Brazilians Aren’t Jumping on the Mobile Payments Bandwagon Just Yet

Three-quarters of Brazilians say they'll join the mobile payments game eventually, but not all of them are ready to do so right now.

Still not convinced about mobile payments? Maybe this will help change your mind. Three-quarters of Brazilians say they will probably or definitely make a purchase by cell phone or tablet in the future.

In May and June of this year, Pagtel commissioned and Group to conduct a survey on the ways in which Brazilians are using their mobile devices. Consumers from São Paulo, Porto Alegre, Brasilia, Rio de Janeiro, Recife and Belém were asked a series of questions to foster a better understanding of how Brazilians are utilizing, consuming content on and making purchases with mobile.

As mentioned, 75.5% of respondents said they’ll likely make a purchase on a mobile device at some point down the road, citing practicality, convenience, flexibility, speed and price range as their motivations. However, they’re not all ready to start buying today. Pagtel’s Felipe Lessa explained:

Brazilians already have some notion of mobile purchases, but they need more concrete experience besides the purchase of applications, account top-ups and content, which are now the most common uses.

Virtual goods are a point of comfort for Brazilian mobile users, who are generally more accustomed to buying applications, topping up cell phone accounts and purchasing content and tickets with their devices. Mobile vending and e-commerce are the main entry points for m-commerce, as the users are not so resistant to entering data into a computer,” Lessa noted. “The security barrier is weaker.”

It should come as no surprise then, that spending on applications accounts for most mobile purchases: 7.1% of respondents in the A/B Class reported spending R$20 per month on apps, and 6.7% of Class C said the same.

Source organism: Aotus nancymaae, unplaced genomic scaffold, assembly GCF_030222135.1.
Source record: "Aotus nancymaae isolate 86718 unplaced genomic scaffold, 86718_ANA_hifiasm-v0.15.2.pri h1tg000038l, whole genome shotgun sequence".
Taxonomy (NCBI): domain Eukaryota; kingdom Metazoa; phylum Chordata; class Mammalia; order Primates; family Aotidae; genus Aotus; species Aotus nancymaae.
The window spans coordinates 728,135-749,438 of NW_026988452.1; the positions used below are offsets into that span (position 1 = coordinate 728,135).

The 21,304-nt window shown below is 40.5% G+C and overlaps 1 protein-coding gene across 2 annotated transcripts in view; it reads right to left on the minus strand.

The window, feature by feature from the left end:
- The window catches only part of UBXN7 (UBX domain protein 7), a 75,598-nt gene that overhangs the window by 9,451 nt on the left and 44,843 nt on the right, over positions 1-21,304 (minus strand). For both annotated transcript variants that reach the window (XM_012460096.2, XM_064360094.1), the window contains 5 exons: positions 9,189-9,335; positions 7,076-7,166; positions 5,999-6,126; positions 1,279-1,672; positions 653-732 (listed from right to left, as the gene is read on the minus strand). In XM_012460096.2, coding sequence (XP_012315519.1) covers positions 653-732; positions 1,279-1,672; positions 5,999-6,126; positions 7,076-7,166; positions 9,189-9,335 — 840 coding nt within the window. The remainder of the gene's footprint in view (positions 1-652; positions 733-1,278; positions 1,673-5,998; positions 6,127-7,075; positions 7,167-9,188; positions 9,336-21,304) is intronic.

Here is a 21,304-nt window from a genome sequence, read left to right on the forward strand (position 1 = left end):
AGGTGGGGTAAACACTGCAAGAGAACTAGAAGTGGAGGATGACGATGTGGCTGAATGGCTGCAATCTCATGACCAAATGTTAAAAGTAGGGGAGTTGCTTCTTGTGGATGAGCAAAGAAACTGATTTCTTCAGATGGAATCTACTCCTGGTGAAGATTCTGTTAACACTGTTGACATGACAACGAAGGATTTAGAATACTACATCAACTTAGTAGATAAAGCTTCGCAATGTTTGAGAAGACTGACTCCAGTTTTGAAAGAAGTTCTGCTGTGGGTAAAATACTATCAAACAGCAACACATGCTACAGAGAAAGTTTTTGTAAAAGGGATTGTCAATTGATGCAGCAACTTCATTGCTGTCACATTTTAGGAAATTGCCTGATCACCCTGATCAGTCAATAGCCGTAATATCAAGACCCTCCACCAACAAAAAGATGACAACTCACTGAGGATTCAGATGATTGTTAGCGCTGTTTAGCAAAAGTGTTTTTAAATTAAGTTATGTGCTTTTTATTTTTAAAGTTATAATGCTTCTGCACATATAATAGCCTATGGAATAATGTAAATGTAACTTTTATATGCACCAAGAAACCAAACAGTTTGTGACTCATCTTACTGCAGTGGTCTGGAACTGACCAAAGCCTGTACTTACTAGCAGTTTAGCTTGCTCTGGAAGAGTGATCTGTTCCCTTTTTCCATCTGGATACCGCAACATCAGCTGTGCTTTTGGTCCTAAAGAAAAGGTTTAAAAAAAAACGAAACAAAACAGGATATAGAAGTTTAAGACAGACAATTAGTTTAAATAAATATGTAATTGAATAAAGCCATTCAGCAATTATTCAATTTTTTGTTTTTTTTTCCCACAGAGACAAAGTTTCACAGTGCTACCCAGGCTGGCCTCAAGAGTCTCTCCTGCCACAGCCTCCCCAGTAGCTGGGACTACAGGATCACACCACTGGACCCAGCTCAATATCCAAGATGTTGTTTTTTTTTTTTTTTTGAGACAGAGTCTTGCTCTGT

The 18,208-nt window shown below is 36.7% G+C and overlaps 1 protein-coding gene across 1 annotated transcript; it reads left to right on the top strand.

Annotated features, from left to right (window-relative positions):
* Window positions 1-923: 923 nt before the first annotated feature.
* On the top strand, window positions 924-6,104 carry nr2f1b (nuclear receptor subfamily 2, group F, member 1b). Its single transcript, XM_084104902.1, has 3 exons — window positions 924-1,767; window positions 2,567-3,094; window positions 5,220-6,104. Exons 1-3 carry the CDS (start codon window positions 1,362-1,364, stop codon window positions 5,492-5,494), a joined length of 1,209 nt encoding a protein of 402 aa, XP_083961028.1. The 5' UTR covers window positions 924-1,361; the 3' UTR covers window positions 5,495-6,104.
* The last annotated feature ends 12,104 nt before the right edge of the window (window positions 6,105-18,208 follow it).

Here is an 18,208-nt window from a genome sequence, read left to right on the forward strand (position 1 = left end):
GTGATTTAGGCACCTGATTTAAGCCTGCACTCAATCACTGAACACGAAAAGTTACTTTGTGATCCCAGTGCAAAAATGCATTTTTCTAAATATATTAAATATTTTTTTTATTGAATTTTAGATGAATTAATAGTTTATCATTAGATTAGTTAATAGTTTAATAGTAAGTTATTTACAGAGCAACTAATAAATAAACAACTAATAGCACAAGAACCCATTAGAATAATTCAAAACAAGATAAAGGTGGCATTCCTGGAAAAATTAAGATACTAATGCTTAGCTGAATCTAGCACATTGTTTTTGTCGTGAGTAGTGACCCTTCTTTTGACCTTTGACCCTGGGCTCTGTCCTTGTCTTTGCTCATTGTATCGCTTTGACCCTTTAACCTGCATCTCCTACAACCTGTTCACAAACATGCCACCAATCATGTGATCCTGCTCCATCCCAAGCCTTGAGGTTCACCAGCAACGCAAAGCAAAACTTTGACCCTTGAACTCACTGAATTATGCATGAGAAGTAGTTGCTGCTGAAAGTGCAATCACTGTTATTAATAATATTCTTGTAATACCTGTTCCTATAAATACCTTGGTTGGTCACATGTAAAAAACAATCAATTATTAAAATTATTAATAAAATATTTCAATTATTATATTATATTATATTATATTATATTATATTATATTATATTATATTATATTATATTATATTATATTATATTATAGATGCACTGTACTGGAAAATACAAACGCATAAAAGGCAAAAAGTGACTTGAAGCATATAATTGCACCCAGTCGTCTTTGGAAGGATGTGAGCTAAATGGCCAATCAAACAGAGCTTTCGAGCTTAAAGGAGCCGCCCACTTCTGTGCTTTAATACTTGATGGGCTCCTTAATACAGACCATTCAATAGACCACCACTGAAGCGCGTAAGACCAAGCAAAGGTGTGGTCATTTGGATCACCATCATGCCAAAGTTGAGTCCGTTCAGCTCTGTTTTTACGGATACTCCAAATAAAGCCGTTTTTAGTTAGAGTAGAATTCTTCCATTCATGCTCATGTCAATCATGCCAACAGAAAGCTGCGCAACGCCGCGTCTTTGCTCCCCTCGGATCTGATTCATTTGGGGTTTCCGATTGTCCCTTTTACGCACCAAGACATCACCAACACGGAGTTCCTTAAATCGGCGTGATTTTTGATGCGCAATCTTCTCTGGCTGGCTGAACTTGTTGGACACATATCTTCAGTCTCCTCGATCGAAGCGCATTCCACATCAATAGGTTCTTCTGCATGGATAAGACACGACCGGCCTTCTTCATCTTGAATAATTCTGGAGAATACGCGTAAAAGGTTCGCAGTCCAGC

So what’s keeping Brazilians from adopting m-commerce on a broader scale? A number of issues. Thirty-eight percent of respondents said mobile sites seem to come and go, 25% reported concerns about data security, and 12% said that sites are too complicated. Credit card access was reported as an issue as well.

Beyond what they’re buying, the survey also delved into what Brazilians are consuming on their mobile devices. What they’re into, it turns out, depends a lot on their age. Of those over the age of 25, 71% reported reading newspapers and 79.7% magazines. The under-25 group was a different story – 58% reading newspapers and 67% reading magazines. What they’re doing instead: watching movies (61%) and television (57%).

A note for content sellers: the under-25 group isn’t very willing to spend.

Brazil’s mobile payment market is growing, but it is by no means a done deal. In July, Lessa spoke with PulsoSocial about what he thinks still has to happen on the m-payment front:

Mobile payment is about changing culture, so we have to create systems that are totally consumer focused. Otherwise, we’ll just end up with innovation for mobile, and not something that’s good (or profitable) for business.